The majority of Americans say the winner of the 2020 presidential election should select the next Supreme Court nominee and that a Senate vote to fill the late Justice Ruth Bader Ginsburg's seat should take place next year, according to a new ABC News/Washington Post poll.
The poll, released Friday, shows that 56% oppose filling the Supreme Court vacancy before Nov. 3 while 38% prefer President Donald Trump and the Senate act swiftly.
This means public opinion appears to stand in contrast with Republicans' push for a quick nomination barely six weeks from Election Day.
The poll also showed that more Americans oppose adding new seats to the Supreme Court, at 54% to 32%. Some Democrats are pushing to increase the size of the nine-member court for the first time in 150 years, arguing this would give the election winner more influence over its makeup.
A slight majority of voters, by 50% to 42%, say they believe Democratic presidential nominee Joe Biden is more trustworthy in handling the SCOTUS pick. Biden's supporters are also far more likely than Trump's to say the high court vacancy means it's important that their preferred candidate win.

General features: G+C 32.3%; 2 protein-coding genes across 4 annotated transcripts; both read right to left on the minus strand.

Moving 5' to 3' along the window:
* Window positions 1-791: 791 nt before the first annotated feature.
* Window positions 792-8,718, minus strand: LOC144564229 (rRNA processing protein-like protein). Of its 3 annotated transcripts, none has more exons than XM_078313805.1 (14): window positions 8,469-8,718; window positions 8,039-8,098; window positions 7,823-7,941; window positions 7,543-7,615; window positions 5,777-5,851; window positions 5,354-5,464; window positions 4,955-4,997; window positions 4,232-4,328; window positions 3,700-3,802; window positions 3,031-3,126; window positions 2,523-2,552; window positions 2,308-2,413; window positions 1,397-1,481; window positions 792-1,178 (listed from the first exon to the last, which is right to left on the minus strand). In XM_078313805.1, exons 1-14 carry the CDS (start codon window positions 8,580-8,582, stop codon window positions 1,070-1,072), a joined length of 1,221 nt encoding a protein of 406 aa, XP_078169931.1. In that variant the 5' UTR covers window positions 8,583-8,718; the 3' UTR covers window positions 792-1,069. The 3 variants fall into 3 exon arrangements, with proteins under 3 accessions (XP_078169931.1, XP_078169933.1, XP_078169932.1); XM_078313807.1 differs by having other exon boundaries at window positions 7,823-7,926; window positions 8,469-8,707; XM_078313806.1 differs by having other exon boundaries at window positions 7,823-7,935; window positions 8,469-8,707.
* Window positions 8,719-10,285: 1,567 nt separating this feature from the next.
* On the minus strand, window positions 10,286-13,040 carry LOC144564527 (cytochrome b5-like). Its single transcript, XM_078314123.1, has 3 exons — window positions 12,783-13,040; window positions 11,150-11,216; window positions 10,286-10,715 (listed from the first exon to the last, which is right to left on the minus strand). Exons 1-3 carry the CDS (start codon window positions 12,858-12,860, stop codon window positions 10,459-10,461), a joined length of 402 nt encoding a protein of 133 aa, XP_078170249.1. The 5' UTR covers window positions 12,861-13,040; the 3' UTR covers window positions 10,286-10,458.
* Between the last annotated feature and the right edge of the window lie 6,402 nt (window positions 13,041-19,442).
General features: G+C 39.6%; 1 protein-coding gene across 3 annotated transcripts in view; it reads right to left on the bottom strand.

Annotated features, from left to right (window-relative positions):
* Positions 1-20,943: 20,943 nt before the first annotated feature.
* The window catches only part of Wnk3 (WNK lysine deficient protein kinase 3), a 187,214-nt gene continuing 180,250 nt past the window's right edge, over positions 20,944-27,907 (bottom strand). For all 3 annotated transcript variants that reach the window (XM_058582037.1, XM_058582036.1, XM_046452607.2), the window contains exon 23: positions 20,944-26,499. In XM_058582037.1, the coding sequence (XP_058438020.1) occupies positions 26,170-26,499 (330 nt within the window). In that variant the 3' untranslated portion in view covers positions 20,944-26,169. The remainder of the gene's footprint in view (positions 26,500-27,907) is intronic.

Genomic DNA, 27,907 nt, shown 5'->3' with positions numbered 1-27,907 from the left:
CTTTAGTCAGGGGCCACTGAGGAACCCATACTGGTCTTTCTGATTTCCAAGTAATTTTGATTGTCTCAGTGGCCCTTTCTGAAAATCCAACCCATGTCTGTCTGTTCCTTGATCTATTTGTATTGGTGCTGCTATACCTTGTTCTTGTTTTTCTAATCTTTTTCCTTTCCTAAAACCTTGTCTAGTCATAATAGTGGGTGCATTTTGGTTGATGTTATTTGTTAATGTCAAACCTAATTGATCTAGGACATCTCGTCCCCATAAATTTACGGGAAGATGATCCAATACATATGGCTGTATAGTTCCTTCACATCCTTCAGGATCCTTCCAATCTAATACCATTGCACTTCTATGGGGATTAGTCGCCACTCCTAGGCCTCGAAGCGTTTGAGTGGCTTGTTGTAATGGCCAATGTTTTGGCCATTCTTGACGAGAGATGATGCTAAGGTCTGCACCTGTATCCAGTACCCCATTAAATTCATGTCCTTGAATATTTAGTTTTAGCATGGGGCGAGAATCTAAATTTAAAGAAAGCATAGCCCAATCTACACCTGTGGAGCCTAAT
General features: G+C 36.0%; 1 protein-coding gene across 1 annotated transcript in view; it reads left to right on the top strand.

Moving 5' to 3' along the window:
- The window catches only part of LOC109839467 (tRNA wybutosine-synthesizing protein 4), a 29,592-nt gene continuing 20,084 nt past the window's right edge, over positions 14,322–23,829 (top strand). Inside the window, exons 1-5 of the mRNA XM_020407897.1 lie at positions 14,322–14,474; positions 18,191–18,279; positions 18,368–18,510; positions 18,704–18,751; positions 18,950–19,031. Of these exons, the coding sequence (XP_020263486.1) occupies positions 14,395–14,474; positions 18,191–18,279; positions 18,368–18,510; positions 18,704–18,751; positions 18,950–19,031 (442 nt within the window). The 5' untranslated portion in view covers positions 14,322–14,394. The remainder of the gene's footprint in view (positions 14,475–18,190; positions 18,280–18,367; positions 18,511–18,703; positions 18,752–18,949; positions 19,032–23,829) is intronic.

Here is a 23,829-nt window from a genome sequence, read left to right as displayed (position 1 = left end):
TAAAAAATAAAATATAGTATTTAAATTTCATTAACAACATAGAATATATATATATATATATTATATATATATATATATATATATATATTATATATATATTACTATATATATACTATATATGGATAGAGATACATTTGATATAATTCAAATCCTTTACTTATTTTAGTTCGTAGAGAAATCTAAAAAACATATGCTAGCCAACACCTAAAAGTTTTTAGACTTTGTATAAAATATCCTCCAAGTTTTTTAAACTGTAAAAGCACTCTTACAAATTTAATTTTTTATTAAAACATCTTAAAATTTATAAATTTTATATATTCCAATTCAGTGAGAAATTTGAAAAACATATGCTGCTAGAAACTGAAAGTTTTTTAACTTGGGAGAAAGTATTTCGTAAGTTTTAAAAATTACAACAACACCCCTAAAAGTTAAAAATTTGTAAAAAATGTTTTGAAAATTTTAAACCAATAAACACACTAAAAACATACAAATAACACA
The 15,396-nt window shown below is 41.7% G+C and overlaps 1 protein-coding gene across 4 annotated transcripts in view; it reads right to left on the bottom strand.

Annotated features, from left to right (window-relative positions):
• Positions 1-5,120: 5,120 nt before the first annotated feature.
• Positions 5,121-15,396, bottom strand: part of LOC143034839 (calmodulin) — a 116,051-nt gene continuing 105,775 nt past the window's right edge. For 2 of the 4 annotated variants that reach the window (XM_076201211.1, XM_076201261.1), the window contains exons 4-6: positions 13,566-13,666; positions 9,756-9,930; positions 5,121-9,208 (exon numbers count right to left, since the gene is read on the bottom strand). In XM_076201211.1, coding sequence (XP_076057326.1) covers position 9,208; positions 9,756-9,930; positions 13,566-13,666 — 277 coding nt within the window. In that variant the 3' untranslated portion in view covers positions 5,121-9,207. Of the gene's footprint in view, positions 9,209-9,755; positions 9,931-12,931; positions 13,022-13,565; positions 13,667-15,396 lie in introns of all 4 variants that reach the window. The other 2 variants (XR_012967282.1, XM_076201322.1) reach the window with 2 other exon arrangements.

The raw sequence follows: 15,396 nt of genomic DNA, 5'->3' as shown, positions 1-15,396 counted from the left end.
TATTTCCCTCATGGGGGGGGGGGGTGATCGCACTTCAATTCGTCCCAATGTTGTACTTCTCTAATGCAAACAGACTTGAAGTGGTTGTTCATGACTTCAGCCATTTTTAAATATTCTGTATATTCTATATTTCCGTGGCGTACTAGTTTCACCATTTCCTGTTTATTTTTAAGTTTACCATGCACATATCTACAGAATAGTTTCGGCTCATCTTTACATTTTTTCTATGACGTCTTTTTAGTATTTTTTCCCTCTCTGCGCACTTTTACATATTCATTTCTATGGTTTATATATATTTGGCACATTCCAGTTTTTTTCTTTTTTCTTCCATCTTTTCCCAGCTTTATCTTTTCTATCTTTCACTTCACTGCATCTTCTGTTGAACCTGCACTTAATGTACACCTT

At the same time, the issue does not seem to have much of an effect on votes. Eleven percent call the next Supreme Court appointment the single most important issue in their choice for president, while 25% point to the economy as their top issue. Other topics labeled "most important" to voters include the coronavirus pandemic (17%), health care (15%), racial equity (14%) and crime and safety (12%).
The survey was produced for ABC News by Langer Research Associates, which supports ongoing coverage of public opinion on politics, policy, social trends and international issues.